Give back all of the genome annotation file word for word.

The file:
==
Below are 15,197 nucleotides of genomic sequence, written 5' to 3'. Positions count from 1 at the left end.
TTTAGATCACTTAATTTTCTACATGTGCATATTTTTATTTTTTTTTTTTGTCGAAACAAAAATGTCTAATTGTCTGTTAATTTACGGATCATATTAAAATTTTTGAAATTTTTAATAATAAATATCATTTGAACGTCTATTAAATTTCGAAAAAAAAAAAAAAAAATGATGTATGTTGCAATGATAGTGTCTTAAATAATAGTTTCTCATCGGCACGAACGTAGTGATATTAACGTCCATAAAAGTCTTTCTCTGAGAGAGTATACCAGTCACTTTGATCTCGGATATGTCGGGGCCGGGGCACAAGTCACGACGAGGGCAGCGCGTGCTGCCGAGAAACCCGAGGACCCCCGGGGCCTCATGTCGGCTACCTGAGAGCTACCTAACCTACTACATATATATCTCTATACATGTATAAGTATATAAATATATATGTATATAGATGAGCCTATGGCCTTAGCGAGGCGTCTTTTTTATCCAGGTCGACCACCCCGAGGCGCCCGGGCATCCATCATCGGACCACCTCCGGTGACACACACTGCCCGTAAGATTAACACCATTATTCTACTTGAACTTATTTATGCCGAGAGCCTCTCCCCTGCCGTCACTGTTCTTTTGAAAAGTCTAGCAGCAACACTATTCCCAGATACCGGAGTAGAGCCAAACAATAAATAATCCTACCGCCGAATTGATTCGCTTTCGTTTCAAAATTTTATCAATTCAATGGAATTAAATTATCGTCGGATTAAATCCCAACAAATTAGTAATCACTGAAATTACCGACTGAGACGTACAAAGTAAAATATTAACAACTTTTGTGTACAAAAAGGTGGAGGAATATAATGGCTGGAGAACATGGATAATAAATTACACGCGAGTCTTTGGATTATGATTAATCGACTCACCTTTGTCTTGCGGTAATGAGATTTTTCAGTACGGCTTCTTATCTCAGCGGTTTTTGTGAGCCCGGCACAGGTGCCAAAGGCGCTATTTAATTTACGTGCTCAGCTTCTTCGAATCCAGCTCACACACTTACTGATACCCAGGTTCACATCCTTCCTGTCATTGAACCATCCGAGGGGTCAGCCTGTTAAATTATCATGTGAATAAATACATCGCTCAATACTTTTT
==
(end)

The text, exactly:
Below are 15,197 nucleotides of genomic sequence, written 5' to 3'. Positions count from 1 at the left end.
TTTAGATCACTTAATTTTCTACATGTGCATATTTTTATTTTTTTTTTTTGTCGAAACAAAAATGTCTAATTGTCTGTTAATTTACGGATCATATTAAAATTTTTGAAATTTTTAATAATAAATATCATTTGAACGTCTATTAAATTTCGAAAAAAAAAAAAAAAAATGATGTATGTTGCAATGATAGTGTCTTAAATAATAGTTTCTCATCGGCACGAACGTAGTGATATTAACGTCCATAAAAGTCTTTCTCTGAGAGAGTATACCAGTCACTTTGATCTCGGATATGTCGGGGCCGGGGCACAAGTCACGACGAGGGCAGCGCGTGCTGCCGAGAAACCCGAGGACCCCCGGGGCCTCATGTCGGCTACCTGAGAGCTACCTAACCTACTACATATATATCTCTATACATGTATAAGTATATAAATATATATGTATATAGATGAGCCTATGGCCTTAGCGAGGCGTCTTTTTTATCCAGGTCGACCACCCCGAGGCGCCCGGGCATCCATCATCGGACCACCTCCGGTGACACACACTGCCCGTAAGATTAACACCATTATTCTACTTGAACTTATTTATGCCGAGAGCCTCTCCCCTGCCGTCACTGTTCTTTTGAAAAGTCTAGCAGCAACACTATTCCCAGATACCGGAGTAGAGCCAAACAATAAATAATCCTACCGCCGAATTGATTCGCTTTCGTTTCAAAATTTTATCAATTCAATGGAATTAAATTATCGTCGGATTAAATCCCAACAAATTAGTAATCACTGAAATTACCGACTGAGACGTACAAAGTAAAATATTAACAACTTTTGTGTACAAAAAGGTGGAGGAATATAATGGCTGGAGAACATGGATAATAAATTACACGCGAGTCTTTGGATTATGATTAATCGACTCACCTTTGTCTTGCGGTAATGAGATTTTTCAGTACGGCTTCTTATCTCAGCGGTTTTTGTGAGCCCGGCACAGGTGCCAAAGGCGCTATTTAATTTACGTGCTCAGCTTCTTCGAATCCAGCTCACACACTTACTGATACCCAGGTTCACATCCTTCCTGTCATTGAACCATCCGAGGGGTCAGCCTGTTAAATTATCATGTGAATAAATACATCGCTCAATACTTTTT